I’ll confess I was going to write a review of Krypton season 2 right after the season (series?) finale aired a few weeks ago. But WB and SyFy Channel decided to throw me a curveball the very next day and outright cancel the show, as everyone is probably aware by now.
Cameron Welsh, the series producer/writer/showrunner has said that they are actively shopping the potential Lobo spinoff, and hasn’t ruled out the possibility that Krypton could be picked up somewhere else as well. Personally, I’m hoping that it might follow a similar path as The Expanse, also cancelled by SyFy but picked up later on by Amazon. A show like this might be too expensive for live cable but are tailor made for content-hungry streaming stations.
I would be remiss if I didn’t begin any conversation about this show without first talking about the villains.
Far and away the strength of the series, Superman’s villains have seldom been depicted better. For a Superman show without Superman, we did get a heaping helping of his bad guys, some of whom had never been seen in live action.
Where the featured bad guy of season 1 was perhaps my favorite of the entire series, Brainiac, played by Blake Ritson, the featured bad of season 2 is General Zod. Tony Salmon does an amazing job portraying Superman’s arch nemesis, and much to my surprise, really gave Terrence Stamp a run for his money. Zod oscillates between the cold, calculating dictator to the brilliant general scheming behind his army’s lines to the spoiled child who desperately wanted more time with his parents. He is surprisingly layered and very strong here, and moves the story to unpredictable places through his machinations (Doomsday! Black Mercy! Wegthor!). Just great, great stuff.
To top all that off, I was sincerely impressed by how the writers handled Doomsday. Although firmly grounded in the origin established by Dan Jurgens in “Hunter/Prey,” the show took the character a step further by making him sympathetic. At first glance, one might think that the character in Supes’ rogues gallery- maybe even all the DCU- that one would feel the least amount of sympathy for would be Doomsday, yet the writers of this show prove me wrong. I won’t give away too much, just pay close attention to episode 7 of the season, “Zods and Monsters.” Yowza!!
Between Brainiac, Zod and Doomsday, with some Jax-Ur and insurrection peppered in for good measure, it all works.
Let’s be sure, time travel doesn’t make any sense no matter how you slice it. Different sci-fi stories have tried to utilize it in different ways and there are always plot holes. The benefit, however, is that you can go places with a story that you normally couldn’t. The aforementioned villains, for instance, would never be seen in a Superman prequel series, certainly not Zod. But you get to see history, alternate reality, and characters being put through the ringer because of the incredibly unique setting. Even with its shortcomings, I love it.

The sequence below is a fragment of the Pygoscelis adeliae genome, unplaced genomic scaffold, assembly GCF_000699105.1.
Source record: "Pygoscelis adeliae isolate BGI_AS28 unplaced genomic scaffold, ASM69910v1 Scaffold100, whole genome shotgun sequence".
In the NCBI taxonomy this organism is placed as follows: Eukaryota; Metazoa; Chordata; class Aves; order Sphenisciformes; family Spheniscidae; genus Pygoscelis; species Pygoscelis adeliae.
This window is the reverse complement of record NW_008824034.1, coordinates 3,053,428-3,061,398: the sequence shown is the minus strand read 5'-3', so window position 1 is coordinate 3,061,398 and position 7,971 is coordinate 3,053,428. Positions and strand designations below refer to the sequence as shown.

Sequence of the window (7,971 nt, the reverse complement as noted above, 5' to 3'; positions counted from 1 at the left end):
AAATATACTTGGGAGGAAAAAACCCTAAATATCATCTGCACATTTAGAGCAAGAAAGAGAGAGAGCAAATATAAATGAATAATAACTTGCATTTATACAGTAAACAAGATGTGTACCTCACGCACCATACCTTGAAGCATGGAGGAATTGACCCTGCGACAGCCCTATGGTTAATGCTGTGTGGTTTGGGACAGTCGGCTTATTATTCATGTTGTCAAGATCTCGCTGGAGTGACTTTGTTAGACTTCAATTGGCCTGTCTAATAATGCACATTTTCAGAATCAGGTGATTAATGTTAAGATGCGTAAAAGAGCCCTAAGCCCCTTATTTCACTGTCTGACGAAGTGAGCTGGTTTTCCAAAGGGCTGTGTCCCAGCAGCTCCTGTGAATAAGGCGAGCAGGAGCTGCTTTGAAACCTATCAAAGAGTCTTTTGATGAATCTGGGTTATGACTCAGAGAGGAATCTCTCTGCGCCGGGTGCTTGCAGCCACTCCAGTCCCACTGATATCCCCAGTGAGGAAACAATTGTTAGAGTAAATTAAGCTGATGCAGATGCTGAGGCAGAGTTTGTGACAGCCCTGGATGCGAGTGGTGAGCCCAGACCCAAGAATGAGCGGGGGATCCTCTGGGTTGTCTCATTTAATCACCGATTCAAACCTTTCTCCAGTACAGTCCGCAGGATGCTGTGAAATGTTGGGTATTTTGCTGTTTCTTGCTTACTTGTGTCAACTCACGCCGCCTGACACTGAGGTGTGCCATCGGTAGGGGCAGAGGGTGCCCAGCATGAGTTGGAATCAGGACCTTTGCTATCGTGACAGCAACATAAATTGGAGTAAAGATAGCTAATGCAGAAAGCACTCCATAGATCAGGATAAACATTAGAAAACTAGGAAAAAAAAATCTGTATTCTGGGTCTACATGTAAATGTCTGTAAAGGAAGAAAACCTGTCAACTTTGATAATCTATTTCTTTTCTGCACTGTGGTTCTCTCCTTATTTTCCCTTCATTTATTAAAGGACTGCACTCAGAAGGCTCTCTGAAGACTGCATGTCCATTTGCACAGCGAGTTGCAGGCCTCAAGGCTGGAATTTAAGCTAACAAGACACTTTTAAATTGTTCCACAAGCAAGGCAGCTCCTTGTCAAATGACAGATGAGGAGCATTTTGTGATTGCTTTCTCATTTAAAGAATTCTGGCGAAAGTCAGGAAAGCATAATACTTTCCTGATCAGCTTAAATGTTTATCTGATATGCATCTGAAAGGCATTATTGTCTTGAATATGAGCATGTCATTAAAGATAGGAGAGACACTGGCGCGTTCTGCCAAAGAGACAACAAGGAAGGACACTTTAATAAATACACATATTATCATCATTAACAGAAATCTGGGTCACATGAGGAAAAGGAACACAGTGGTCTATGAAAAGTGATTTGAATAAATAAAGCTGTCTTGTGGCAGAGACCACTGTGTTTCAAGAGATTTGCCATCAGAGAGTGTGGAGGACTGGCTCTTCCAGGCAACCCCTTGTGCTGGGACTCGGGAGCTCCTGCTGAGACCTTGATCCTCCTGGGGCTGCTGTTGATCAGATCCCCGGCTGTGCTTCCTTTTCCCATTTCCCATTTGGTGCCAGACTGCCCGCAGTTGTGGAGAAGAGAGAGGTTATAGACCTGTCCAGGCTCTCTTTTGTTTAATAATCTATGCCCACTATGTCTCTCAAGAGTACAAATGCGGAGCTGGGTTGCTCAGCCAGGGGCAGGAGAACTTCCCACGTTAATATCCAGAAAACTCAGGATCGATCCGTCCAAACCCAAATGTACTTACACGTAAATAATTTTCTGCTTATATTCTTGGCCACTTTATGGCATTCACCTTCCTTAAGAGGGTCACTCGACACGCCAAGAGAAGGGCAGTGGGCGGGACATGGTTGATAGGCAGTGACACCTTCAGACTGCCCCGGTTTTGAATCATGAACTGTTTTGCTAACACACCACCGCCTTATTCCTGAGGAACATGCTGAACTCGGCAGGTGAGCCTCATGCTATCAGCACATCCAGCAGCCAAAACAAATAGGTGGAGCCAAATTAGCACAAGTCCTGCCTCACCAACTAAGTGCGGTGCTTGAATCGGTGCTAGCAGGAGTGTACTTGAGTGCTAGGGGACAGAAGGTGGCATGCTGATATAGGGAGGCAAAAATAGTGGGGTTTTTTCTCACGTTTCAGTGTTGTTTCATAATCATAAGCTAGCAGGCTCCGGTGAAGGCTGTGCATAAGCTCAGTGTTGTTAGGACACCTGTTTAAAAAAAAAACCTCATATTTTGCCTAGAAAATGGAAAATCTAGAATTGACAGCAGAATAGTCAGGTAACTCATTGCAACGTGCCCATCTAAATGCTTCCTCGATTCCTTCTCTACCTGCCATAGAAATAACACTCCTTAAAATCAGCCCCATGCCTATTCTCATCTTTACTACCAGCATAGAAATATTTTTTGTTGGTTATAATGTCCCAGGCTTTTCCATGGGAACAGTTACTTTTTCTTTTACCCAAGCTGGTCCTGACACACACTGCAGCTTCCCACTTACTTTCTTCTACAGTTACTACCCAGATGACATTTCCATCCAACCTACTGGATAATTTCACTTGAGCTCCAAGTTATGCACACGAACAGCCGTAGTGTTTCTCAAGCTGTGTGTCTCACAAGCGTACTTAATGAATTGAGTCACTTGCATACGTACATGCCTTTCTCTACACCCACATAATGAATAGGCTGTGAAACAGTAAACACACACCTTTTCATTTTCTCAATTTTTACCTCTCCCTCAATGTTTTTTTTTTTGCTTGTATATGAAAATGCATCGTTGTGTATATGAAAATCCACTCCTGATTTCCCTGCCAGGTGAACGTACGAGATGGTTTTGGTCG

I’m normally a continuity freak, and am very critical of comic book based shows when they veer too much from the source material. With time travel though, the show basically had carte blanche to do whatever and go wherever it wanted. Dare I say we saw aspects of Superman’s universe that we normally wouldn’t have? I didn’t think I would like time travel in a prequel series, but in this case I was wrong. Some may scoff, but it really allows the show to go to a lot of different places.
In addition to the bad guys, the good guys were compelling enough to watch the show even if only they were featured. I loved Val-El as a mentor figure and then the political leader he became in season 2. Wallis Day’s Nyssa Vex also became more compelling this year, going from spoiled princess to strong mother figure. The supporting characters were solid (if a little annoying), and definitely showed character growth. As for the the two leads, Seg-El and Lyta Zod are cool characters in their own right, but it seemed as if they were trying a bit too hard this season. Maybe it’s just me. Still good though, certainly on par with their season one performances. Thankfully, the ensemble as a whole made up for any individual weaknesses or stretched believability. I would have followed them several more seasons had they happened.
All in all, a solid season to a solid show. It’s really a shame that the show was cancelled when it was, if this does turn out to be the end. The Rann-Thanagar tease (another favorite of mine in the DCU) was mouth watering, as was the prospect of a “Quest for Jor-El” premise for a season 3. Even the pacing issues that the series had, the only real weakness for me, could be overlooked by the strength of everything else.
While not quite as strong as the MCU Netflix shows (still the peek of superhero TV for me) but much better than the teen-friendly CW Arrowverse shows, I’d ultimately place Krypton around the same category of ABC’s Agent Carter, a solid show, albeit not quite perfect.
Will we ever see more? I hope so.